Only eight hours.

What could go wrong?

I remember the confusion, the disbelief when it happened. I remember the words that were spoken: accident, spinal injury, head trauma, life flight. So many heavy words, with heavy meanings. My head spun and I couldn’t think, couldn’t process it all. They didn’t make sense. How could those words be related to a simple eight hour drive? How could those words have anything to do with Ellen Grace?

I remember stepping into that room in the hospital and seeing her there. My heart caught in my chest and for a moment I couldn’t breathe. She looked so different, so fragile with her body hooked up to all of those machines. All of those tubes coming out of her arms, her veins, and her nose. Her face was swollen and bruised. If I hadn’t have been told that this was her room, if I hadn’t read her name on the clipboard at the end of her bed, then I wouldn’t have known that the girl lying there in the bed was my Ellen.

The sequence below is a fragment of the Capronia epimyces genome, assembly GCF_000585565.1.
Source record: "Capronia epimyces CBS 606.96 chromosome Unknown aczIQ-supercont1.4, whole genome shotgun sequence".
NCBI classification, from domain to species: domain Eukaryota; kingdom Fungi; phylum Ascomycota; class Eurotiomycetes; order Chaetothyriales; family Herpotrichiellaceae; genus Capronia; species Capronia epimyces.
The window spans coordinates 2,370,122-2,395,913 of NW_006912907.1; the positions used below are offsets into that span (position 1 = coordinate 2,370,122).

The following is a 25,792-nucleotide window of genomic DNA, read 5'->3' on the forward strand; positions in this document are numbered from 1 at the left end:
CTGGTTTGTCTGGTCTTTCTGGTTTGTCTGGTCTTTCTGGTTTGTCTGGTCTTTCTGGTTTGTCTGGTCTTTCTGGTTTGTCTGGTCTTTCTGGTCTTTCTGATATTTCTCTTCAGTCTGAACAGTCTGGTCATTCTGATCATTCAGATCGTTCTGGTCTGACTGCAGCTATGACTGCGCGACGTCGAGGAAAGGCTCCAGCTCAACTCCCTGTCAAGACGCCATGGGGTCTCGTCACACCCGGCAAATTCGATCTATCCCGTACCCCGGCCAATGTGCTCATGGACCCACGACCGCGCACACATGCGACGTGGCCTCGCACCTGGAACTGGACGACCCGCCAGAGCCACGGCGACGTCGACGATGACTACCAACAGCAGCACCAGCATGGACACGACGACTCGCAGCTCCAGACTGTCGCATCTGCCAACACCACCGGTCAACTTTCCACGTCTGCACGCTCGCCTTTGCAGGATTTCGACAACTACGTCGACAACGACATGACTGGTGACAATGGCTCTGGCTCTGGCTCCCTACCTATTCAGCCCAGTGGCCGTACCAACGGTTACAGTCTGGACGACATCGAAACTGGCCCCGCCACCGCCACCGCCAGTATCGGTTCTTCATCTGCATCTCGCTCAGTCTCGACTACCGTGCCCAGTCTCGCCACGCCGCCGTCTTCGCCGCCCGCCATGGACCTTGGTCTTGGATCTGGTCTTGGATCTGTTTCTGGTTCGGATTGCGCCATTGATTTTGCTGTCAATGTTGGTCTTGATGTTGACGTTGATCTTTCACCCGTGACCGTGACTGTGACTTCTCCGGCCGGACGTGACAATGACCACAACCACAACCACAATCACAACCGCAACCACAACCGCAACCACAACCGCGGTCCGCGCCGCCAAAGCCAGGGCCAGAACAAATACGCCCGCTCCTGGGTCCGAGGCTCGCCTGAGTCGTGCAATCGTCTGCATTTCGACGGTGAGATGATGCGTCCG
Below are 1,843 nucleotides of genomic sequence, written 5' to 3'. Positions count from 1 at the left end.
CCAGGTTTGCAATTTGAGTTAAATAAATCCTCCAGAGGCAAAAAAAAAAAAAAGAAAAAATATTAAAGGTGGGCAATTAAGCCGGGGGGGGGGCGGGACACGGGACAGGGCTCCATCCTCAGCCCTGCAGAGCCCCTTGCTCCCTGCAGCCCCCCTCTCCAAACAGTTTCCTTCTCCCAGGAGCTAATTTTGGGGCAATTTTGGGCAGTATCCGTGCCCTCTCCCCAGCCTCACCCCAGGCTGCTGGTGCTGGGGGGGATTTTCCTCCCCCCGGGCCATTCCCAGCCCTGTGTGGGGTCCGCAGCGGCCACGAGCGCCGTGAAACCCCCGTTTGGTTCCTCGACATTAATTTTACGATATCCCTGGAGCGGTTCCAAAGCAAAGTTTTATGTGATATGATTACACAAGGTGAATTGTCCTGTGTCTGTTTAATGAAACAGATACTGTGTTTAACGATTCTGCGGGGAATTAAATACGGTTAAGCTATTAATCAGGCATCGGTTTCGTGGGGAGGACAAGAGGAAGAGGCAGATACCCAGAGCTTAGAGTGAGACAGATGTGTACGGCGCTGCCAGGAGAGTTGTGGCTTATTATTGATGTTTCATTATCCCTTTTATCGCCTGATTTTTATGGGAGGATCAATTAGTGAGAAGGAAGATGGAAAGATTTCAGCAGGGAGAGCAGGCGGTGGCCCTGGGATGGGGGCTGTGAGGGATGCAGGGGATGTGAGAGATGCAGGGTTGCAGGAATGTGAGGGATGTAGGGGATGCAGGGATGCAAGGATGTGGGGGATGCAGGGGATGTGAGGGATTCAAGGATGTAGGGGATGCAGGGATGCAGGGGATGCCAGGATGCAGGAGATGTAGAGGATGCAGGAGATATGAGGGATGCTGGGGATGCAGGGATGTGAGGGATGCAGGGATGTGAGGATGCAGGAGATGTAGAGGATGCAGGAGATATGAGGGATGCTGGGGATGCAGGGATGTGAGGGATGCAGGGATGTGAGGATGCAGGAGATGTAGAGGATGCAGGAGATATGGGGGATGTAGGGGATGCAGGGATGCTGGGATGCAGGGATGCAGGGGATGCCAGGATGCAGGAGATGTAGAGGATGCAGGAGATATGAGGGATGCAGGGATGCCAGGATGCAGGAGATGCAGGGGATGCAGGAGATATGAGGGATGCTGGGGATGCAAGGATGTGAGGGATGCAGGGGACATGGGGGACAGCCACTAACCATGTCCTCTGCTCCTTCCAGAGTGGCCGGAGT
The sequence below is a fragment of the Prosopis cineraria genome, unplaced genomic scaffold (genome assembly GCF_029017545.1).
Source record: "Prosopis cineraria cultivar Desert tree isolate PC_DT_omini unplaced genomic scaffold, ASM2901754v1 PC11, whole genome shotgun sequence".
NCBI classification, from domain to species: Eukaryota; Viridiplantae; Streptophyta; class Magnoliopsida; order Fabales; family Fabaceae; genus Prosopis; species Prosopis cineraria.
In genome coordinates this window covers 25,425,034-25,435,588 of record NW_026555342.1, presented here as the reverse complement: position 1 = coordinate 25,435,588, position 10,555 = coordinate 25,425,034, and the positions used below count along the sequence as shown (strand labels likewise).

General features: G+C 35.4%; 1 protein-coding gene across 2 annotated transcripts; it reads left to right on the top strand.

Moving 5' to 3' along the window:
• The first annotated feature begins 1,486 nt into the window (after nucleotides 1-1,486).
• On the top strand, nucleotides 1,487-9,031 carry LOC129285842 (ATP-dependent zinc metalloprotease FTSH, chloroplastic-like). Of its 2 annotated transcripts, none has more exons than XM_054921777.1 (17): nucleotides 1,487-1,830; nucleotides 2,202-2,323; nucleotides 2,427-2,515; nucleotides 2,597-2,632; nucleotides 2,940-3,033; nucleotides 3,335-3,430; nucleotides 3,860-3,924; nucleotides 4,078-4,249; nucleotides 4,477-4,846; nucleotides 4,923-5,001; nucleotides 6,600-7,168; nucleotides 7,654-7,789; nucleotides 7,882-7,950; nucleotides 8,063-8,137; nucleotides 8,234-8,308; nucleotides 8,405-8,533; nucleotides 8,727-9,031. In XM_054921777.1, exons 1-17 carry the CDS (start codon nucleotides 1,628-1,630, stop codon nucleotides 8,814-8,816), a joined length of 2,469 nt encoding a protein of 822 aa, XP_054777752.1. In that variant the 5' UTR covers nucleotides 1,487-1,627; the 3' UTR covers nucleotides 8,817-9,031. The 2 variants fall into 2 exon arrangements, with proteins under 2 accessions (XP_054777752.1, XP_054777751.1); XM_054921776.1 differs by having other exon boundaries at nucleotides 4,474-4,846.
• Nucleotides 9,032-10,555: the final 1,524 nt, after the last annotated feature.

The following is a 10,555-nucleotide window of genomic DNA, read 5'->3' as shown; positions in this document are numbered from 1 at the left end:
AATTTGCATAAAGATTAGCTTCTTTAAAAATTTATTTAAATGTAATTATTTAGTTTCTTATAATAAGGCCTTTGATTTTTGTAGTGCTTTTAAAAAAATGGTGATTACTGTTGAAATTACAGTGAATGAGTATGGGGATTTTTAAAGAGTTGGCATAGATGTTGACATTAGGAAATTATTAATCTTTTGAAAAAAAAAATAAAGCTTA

Her eyes were closed and there was a bandage across her forehead. A piece of medical tape held an oxygen tube in place that was steadily pumping air into her lungs. Her blonde hair laid behind her on the pillow, splayed out around her head like a golden halo. It was the only part of her that was recognizable. Everything else, the intelligent glint in her eyes, her coy little smirk, and all of the things that were so uniquely Ellen were gone.

Gone.